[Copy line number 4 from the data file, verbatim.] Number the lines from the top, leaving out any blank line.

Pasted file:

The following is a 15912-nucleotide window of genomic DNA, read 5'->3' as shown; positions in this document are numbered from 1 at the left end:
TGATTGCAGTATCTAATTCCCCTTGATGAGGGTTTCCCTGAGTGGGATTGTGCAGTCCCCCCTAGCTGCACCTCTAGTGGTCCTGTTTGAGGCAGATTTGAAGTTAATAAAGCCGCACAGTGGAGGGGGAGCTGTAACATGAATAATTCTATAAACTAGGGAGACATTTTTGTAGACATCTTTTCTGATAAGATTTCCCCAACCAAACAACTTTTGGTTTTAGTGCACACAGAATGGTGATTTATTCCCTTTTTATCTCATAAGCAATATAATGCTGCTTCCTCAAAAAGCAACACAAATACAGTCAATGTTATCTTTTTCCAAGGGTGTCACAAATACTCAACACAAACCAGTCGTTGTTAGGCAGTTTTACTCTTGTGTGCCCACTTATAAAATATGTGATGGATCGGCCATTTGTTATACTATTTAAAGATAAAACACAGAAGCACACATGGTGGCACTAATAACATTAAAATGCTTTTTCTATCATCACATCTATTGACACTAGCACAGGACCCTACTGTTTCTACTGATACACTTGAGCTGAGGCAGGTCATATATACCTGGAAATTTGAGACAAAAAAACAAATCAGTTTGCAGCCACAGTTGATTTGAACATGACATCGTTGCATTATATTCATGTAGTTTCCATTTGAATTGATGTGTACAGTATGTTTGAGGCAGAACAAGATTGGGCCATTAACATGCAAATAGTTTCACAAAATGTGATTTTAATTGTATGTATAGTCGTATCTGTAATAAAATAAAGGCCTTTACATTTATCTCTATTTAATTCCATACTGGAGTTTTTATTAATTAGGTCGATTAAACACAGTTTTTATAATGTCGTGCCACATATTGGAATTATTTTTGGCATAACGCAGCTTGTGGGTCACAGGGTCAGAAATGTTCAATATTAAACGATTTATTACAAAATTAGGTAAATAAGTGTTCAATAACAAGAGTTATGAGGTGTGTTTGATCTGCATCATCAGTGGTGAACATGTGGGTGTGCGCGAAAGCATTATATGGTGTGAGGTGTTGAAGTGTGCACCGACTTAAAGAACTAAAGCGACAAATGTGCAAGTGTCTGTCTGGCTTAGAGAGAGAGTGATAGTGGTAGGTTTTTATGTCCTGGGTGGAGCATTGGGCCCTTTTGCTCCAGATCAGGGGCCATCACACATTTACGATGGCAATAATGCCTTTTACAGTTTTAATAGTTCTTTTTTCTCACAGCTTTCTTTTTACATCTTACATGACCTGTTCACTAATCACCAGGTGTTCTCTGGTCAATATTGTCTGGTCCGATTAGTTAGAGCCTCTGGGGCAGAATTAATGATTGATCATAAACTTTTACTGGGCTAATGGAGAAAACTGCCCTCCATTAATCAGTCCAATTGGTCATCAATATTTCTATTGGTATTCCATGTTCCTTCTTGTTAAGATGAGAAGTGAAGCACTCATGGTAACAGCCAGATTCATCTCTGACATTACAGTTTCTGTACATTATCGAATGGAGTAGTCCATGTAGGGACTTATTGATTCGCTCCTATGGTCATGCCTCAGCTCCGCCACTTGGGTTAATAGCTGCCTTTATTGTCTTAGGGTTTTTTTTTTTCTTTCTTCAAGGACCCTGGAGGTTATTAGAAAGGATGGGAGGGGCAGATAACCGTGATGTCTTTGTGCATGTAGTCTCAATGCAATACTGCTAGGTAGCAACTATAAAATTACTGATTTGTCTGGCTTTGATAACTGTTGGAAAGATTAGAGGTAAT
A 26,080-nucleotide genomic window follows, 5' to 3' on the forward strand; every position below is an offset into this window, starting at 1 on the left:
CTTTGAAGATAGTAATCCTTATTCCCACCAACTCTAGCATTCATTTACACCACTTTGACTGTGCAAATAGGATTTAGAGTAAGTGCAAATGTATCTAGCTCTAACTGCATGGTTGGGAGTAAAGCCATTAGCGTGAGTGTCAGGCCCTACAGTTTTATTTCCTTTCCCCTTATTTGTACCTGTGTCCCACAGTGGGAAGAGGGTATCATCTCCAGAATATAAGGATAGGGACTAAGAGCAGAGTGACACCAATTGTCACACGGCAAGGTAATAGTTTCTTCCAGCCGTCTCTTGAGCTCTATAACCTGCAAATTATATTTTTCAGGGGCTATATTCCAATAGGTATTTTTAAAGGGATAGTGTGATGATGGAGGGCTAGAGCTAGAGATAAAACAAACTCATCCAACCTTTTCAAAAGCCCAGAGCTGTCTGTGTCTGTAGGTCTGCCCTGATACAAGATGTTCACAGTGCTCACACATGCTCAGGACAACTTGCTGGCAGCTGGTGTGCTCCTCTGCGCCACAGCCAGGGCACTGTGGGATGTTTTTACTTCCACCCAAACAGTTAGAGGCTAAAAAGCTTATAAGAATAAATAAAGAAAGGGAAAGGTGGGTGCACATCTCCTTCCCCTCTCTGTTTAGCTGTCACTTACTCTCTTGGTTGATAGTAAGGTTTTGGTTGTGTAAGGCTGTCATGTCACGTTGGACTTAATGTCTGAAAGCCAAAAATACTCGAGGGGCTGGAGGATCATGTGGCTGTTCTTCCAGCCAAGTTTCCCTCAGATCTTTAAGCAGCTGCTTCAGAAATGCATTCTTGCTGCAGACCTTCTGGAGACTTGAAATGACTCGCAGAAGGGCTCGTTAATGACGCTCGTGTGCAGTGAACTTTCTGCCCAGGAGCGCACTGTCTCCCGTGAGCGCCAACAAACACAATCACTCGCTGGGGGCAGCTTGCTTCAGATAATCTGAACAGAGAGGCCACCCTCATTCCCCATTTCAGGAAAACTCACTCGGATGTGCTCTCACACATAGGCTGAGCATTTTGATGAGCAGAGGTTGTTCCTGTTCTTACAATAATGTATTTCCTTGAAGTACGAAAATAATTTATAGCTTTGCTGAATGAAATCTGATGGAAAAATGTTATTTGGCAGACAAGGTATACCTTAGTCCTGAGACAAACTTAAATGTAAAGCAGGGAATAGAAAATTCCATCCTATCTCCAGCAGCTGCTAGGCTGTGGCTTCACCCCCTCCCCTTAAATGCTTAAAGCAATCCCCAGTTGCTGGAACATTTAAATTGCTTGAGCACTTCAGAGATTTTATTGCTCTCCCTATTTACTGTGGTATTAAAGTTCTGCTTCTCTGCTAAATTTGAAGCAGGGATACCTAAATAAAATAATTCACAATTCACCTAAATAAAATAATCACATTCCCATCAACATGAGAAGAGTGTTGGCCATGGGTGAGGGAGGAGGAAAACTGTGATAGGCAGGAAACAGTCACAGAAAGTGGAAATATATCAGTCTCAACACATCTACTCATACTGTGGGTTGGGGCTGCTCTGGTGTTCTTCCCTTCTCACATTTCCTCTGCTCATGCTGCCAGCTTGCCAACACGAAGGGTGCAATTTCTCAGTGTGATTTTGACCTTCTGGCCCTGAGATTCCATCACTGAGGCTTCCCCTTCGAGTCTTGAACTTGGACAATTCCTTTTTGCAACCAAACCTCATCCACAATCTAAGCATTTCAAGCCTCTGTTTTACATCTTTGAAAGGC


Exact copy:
CTTTGAAGATAGTAATCCTTATTCCCACCAACTCTAGCATTCATTTACACCACTTTGACTGTGCAAATAGGATTTAGAGTAAGTGCAAATGTATCTAGCTCTAACTGCATGGTTGGGAGTAAAGCCATTAGCGTGAGTGTCAGGCCCTACAGTTTTATTTCCTTTCCCCTTATTTGTACCTGTGTCCCACAGTGGGAAGAGGGTATCATCTCCAGAATATAAGGATAGGGACTAAGAGCAGAGTGACACCAATTGTCACACGGCAAGGTAATAGTTTCTTCCAGCCGTCTCTTGAGCTCTATAACCTGCAAATTATATTTTTCAGGGGCTATATTCCAATAGGTATTTTTAAAGGGATAGTGTGATGATGGAGGGCTAGAGCTAGAGATAAAACAAACTCATCCAACCTTTTCAAAAGCCCAGAGCTGTCTGTGTCTGTAGGTCTGCCCTGATACAAGATGTTCACAGTGCTCACACATGCTCAGGACAACTTGCTGGCAGCTGGTGTGCTCCTCTGCGCCACAGCCAGGGCACTGTGGGATGTTTTTACTTCCACCCAAACAGTTAGAGGCTAAAAAGCTTATAAGAATAAATAAAGAAAGGGAAAGGTGGGTGCACATCTCCTTCCCCTCTCTGTTTAGCTGTCACTTACTCTCTTGGTTGATAGTAAGGTTTTGGTTGTGTAAGGCTGTCATGTCACGTTGGACTTAATGTCTGAAAGCCAAAAATACTCGAGGGGCTGGAGGATCATGTGGCTGTTCTTCCAGCCAAGTTTCCCTCAGATCTTTAAGCAGCTGCTTCAGAAATGCATTCTTGCTGCAGACCTTCTGGAGACTTGAAATGACTCGCAGAAGGGCTCGTTAATGACGCTCGTGTGCAGTGAACTTTCTGCCCAGGAGCGCACTGTCTCCCGTGAGCGCCAACAAACACAATCACTCGCTGGGGGCAGCTTGCTTCAGATAATCTGAACAGAGAGGCCACCCTCATTCCCCATTTCAGGAAAACTCACTCGGATGTGCTCTCACACATAGGCTGAGCATTTTGATGAGCAGAGGTTGTTCCTGTTCTTACAATAATGTATTTCCTTGAAGTACGAAAATAATTTATAGCTTTGCTGAATGAAATCTGATGGAAAAATGTTATTTGGCAGACAAGGTATACCTTAGTCCTGAGACAAACTTAAATGTAAAGCAGGGAATAGAAAATTCCATCCTATCTCCAGCAGCTGCTAGGCTGTGGCTTCACCCCCTCCCCTTAAATGCTTAAAGCAATCCCCAGTTGCTGGAACATTTAAATTGCTTGAGCACTTCAGAGATTTTATTGCTCTCCCTATTTACTGTGGTATTAAAGTTCTGCTTCTCTGCTAAATTTGAAGCAGGGATACCTAAATAAAATAATTCACAATTCACCTAAATAAAATAATCACATTCCCATCAACATGAGAAGAGTGTTGGCCATGGGTGAGGGAGGAGGAAAACTGTGATAGGCAGGAAACAGTCACAGAAAGTGGAAATATATCAGTCTCAACACATCTACTCATACTGTGGGTTGGGGCTGCTCTGGTGTTCTTCCCTTCTCACATTTCCTCTGCTCATGCTGCCAGCTTGCCAACACGAAGGGTGCAATTTCTCAGTGTGATTTTGACCTTCTGGCCCTGAGATTCCATCACTGAGGCTTCCCCTTCGAGTCTTGAACTTGGACAATTCCTTTTTGCAACCAAACCTCATCCACAATCTAAGCATTTCAAGCCTCTGTTTTACATCTTTGAAAGGC